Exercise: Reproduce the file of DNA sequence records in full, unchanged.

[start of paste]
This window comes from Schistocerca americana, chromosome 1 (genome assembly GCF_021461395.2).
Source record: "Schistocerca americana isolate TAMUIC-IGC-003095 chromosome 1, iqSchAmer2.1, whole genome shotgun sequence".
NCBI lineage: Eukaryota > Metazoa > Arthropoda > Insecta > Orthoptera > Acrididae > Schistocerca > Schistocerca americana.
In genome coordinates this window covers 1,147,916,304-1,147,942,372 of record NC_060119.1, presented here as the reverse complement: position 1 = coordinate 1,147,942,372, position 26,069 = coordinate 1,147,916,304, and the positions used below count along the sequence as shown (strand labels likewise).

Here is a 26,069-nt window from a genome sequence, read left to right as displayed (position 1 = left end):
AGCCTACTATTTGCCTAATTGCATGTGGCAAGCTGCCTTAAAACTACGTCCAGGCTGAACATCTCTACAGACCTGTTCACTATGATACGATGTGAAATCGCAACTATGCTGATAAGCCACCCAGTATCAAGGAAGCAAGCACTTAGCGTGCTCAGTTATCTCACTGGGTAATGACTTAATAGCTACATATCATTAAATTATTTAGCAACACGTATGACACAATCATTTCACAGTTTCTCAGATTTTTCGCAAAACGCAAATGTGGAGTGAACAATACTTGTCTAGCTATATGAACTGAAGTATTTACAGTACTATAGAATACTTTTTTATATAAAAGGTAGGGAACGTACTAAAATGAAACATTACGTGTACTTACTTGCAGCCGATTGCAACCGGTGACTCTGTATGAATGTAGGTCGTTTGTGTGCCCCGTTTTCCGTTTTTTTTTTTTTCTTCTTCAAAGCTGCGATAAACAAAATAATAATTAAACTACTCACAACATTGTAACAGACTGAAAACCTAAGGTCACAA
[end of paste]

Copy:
This window comes from Schistocerca americana, chromosome 1 (genome assembly GCF_021461395.2).
Source record: "Schistocerca americana isolate TAMUIC-IGC-003095 chromosome 1, iqSchAmer2.1, whole genome shotgun sequence".
NCBI lineage: Eukaryota > Metazoa > Arthropoda > Insecta > Orthoptera > Acrididae > Schistocerca > Schistocerca americana.
In genome coordinates this window covers 1,147,916,304-1,147,942,372 of record NC_060119.1, presented here as the reverse complement: position 1 = coordinate 1,147,942,372, position 26,069 = coordinate 1,147,916,304, and the positions used below count along the sequence as shown (strand labels likewise).

Here is a 26,069-nt window from a genome sequence, read left to right as displayed (position 1 = left end):
AGCCTACTATTTGCCTAATTGCATGTGGCAAGCTGCCTTAAAACTACGTCCAGGCTGAACATCTCTACAGACCTGTTCACTATGATACGATGTGAAATCGCAACTATGCTGATAAGCCACCCAGTATCAAGGAAGCAAGCACTTAGCGTGCTCAGTTATCTCACTGGGTAATGACTTAATAGCTACATATCATTAAATTATTTAGCAACACGTATGACACAATCATTTCACAGTTTCTCAGATTTTTCGCAAAACGCAAATGTGGAGTGAACAATACTTGTCTAGCTATATGAACTGAAGTATTTACAGTACTATAGAATACTTTTTTATATAAAAGGTAGGGAACGTACTAAAATGAAACATTACGTGTACTTACTTGCAGCCGATTGCAACCGGTGACTCTGTATGAATGTAGGTCGTTTGTGTGCCCCGTTTTCCGTTTTTTTTTTTTTCTTCTTCAAAGCTGCGATAAACAAAATAATAATTAAACTACTCACAACATTGTAACAGACTGAAAACCTAAGGTCACAA